The Board of Directors of CIBJO, the World Jewellery Confederation, has released a Laboratory-Grown Diamond Guidance document for review by officers and members of affiliated national associations and representatives of commercial members. This is the final stage in a more than two-year process to create a harmonized set of operating standards and principles for the laboratory-grown diamond sector.
Intended to assist all professionals handling laboratory-grown diamonds, the primary purpose of the guidance document is to protect and enhance consumer confidence. It was compiled by a committee of representatives from both the laboratory-grown diamond sector and the natural diamond sector.
A key principle of the Laboratory-Grown Diamond Guidance is that, to ensure confidence, consumers must receive complete and unambiguous information about what they are buying, so that they can make consciously informed purchasing decisions. This requires clear and accurate information that the diamonds were created industrially, and not through geological processes, as is the case with natural diamonds.
The laboratory-grown diamond sector and natural diamond sector operate according to different business models, with the relationship between color, clarity and weight, on the one side, and rarity on the other, which exists with natural diamonds, not relevant with laboratory-grown diamonds, where color, clarity and weight are subject to the control of the laboratory-grown diamond manufacturer. Rarity is a critical factor in setting the price of a natural diamond, and in deciding its long-term value trajectory.
Divided into various sections, the guidance document outlines clear principles for describing laboratory-grown diamonds, as well as due diligence measures that should be followed by companies handling such merchandise and events at which they are displayed, like trade shows. It furthermore recommends the manner in which loose laboratory-grown diamonds or jewelry set with laboratory-grown diamonds should be disclosed on sales invoices and consignment documents. The document also addresses the subject of laboratory-grown diamond detection technology.
A key section of the document relates to the services provided by gem labs to the laboratory-grown diamond sector. It contends that the confidence of consumers will be served by their receiving an accurate and objective report of the characteristics of the laboratory-grown stone that they are buying, but, since these are unrelated to rarity, care should be taken that the report itself does not infer a similarity between a laboratory-grown diamond and a natural diamond. The report, therefore, is referred to as “Laboratory-Grown Diamond Product Specification,” and not a grading report.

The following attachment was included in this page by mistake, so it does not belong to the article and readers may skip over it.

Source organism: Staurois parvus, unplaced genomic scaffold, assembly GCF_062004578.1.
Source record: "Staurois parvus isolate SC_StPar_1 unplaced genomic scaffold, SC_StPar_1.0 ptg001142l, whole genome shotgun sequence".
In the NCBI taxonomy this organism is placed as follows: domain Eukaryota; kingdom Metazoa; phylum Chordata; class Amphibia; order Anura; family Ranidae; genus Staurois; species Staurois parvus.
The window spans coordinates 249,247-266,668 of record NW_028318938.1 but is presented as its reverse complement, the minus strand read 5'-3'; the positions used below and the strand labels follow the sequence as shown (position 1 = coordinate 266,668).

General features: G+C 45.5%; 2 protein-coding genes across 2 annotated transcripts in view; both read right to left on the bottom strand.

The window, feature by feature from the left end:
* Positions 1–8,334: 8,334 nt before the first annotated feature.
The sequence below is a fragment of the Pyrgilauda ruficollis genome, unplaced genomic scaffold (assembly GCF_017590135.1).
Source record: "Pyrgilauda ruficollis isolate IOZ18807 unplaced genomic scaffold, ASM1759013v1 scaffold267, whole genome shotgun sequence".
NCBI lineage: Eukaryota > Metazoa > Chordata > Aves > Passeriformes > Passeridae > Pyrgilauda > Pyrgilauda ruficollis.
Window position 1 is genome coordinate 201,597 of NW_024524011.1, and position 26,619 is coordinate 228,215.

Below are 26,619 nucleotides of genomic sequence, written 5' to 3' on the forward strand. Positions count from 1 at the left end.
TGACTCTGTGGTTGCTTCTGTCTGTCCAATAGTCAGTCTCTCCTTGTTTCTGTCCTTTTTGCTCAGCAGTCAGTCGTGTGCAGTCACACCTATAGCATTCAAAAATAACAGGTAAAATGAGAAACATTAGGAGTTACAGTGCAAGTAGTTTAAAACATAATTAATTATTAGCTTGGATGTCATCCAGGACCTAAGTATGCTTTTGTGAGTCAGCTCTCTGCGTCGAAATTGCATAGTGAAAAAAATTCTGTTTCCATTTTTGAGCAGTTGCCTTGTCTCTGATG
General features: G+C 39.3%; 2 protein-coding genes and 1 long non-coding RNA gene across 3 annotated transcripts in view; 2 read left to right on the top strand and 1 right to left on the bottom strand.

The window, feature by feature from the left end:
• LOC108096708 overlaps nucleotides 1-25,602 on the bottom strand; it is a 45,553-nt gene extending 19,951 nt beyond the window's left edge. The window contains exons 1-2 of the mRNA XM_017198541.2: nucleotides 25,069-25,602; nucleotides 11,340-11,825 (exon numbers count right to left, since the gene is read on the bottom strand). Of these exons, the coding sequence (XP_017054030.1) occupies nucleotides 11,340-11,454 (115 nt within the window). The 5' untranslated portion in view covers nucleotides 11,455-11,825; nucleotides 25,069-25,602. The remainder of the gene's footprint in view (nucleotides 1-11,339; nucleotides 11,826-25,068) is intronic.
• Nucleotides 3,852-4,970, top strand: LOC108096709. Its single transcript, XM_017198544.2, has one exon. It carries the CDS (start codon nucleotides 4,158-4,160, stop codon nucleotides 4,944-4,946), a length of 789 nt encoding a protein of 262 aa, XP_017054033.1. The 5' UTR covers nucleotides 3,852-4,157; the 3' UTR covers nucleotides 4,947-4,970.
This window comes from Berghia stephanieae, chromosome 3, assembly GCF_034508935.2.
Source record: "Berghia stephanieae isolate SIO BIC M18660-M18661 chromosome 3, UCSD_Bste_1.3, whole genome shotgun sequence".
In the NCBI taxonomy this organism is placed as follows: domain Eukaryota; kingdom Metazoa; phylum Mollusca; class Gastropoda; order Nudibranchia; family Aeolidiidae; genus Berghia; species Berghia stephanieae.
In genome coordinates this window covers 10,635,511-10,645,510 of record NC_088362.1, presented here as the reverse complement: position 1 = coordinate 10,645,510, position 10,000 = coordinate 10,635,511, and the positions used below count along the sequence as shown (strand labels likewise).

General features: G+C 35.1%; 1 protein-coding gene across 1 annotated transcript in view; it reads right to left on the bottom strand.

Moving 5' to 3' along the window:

Since a manufactured product is involved, the guidance document recommends that Laboratory-Grown Diamond Product Specification reports include other information that is not provided on standard natural diamond grading reports. This includes the name of the manufacturer, the production batch, the country of manufacture, the method of manufacture (HPHT or CVD), and information about treatments and processes to which the stone was subject after its original manufacture.
The guidance document recommends that, if the 4Cs are used by a laboratory to describe the physical characteristics of laboratory-grown diamonds, the letters “LG” should be placed as a prefix before the 2Cs of color and clarity. Certain countries require that OIML/Legal Units of Measurement be used to describe the weight of laboratory-grown diamonds, and here the guidance document recommends that the report notes both the stone’s standard carat weight and its weight in grams.
The Laboratory-Grown Diamond Guidance document can be downloaded in PDF format here.
Only officers and members of CIBJO-affiliated national associations and representatives of CIBJO commercial members are eligible to download and review the Laboratory-Grown Diamond Guidance. Therefore, the document is password protected. To obtain the password, contact the association to which you are connected, or the commercial member that you represent. A full list of CIBJO national associations and commercial members is available here.
Comments about the reviewed document should be sent by email to the CIBJO Secretariat at email@example.com.
Submitted comments must include the name of the person submitting them, and the name of the CIBJO national association member or the CIBJO commercial member to which they belong or they represent.
All comments should be submitted no later than Monday, November 1, 2020.
Learn more about CIBJO, the international jewelry confederation of national trade organizations at www.cibjo.org.